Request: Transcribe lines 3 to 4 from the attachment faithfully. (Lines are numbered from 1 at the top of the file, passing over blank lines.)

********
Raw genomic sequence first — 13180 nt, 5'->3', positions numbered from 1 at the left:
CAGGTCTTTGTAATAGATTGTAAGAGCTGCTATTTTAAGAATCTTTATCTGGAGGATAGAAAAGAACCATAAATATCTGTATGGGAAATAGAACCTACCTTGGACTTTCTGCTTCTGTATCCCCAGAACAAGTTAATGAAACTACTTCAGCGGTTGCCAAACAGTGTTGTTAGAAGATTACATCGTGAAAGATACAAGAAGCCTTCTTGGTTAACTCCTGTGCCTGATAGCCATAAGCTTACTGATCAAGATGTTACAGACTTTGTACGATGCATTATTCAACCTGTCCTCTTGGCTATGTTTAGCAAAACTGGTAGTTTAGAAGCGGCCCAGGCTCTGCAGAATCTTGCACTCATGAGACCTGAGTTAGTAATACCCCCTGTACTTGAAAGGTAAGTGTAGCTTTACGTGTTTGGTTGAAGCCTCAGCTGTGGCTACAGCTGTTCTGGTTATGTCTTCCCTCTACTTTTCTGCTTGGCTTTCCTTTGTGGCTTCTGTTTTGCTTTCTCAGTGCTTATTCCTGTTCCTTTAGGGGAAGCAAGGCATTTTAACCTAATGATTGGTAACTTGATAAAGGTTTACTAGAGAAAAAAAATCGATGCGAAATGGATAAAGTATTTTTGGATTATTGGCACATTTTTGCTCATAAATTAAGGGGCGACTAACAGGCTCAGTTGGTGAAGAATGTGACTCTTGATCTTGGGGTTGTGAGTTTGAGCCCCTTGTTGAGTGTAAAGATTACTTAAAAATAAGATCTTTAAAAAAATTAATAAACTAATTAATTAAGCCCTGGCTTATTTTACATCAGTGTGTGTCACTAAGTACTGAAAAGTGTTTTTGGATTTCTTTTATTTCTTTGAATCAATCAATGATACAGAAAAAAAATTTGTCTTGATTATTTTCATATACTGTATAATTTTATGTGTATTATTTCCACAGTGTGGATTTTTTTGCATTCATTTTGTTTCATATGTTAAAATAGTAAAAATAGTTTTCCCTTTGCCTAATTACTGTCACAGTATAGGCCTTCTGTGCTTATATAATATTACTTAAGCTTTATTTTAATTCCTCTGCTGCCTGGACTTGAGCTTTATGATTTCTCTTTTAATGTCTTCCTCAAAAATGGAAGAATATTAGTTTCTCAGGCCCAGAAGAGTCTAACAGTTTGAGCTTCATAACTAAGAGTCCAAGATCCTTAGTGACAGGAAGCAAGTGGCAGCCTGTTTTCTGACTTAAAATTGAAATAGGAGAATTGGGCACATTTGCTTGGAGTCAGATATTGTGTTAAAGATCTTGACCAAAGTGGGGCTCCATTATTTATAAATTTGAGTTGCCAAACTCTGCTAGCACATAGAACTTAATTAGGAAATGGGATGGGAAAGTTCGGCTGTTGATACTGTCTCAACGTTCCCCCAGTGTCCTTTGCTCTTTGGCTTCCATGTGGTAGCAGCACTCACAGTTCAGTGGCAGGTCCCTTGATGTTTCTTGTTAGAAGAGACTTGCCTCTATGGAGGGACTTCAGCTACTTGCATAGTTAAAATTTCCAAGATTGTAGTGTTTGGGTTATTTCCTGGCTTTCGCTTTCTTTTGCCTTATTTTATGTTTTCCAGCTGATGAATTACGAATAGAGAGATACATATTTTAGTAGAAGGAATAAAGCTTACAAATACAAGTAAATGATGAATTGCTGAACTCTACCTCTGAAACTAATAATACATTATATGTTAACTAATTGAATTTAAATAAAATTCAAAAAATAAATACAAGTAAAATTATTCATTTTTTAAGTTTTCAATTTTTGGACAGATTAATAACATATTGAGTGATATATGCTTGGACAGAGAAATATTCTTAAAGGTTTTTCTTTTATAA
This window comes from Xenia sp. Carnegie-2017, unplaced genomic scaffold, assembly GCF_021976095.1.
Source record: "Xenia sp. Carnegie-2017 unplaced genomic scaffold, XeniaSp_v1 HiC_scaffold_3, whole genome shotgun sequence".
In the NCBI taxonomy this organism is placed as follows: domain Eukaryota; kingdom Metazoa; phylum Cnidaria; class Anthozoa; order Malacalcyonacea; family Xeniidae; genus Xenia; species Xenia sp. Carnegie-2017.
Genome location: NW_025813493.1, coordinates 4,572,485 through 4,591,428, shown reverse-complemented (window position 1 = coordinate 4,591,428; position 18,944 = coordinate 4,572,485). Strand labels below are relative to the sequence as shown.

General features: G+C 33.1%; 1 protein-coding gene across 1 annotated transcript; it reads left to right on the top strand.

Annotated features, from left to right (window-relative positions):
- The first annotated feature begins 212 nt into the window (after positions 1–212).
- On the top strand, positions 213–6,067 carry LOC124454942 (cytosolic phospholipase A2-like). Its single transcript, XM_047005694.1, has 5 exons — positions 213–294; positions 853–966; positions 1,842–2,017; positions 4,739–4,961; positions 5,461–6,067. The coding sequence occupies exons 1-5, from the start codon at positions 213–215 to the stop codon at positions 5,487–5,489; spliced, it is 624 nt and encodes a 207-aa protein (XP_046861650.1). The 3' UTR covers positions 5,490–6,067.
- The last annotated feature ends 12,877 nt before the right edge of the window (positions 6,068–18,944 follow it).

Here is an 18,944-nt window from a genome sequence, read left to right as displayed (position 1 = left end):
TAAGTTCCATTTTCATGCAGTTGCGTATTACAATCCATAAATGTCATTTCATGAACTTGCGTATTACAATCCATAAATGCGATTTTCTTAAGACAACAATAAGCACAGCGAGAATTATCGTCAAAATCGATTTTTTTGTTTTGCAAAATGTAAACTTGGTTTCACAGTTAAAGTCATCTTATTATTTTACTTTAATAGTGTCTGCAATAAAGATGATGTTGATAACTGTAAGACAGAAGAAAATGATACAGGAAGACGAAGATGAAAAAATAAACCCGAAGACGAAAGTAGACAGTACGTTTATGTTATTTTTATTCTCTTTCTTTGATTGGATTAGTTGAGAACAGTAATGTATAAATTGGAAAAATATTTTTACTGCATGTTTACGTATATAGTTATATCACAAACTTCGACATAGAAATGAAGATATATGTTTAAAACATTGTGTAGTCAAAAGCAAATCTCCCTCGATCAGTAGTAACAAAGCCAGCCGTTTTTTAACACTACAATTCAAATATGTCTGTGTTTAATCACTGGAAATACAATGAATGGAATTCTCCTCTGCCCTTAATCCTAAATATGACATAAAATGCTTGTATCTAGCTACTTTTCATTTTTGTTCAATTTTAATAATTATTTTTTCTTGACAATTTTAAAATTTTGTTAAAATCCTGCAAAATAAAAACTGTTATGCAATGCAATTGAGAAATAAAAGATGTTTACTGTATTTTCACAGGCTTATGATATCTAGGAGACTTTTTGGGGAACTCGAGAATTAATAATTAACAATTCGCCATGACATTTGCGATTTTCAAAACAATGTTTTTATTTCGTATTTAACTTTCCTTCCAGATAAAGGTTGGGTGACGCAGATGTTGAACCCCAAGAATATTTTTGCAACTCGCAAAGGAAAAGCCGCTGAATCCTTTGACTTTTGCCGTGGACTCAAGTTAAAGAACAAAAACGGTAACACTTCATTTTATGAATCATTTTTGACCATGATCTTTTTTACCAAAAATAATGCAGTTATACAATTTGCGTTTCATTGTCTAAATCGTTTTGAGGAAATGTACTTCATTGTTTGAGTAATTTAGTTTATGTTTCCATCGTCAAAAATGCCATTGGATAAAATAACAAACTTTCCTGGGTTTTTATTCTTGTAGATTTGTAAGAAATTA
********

This window comes from Xenia sp. Carnegie-2017, unplaced genomic scaffold, assembly GCF_021976095.1.
Source record: "Xenia sp. Carnegie-2017 unplaced genomic scaffold, XeniaSp_v1 HiC_scaffold_3, whole genome shotgun sequence".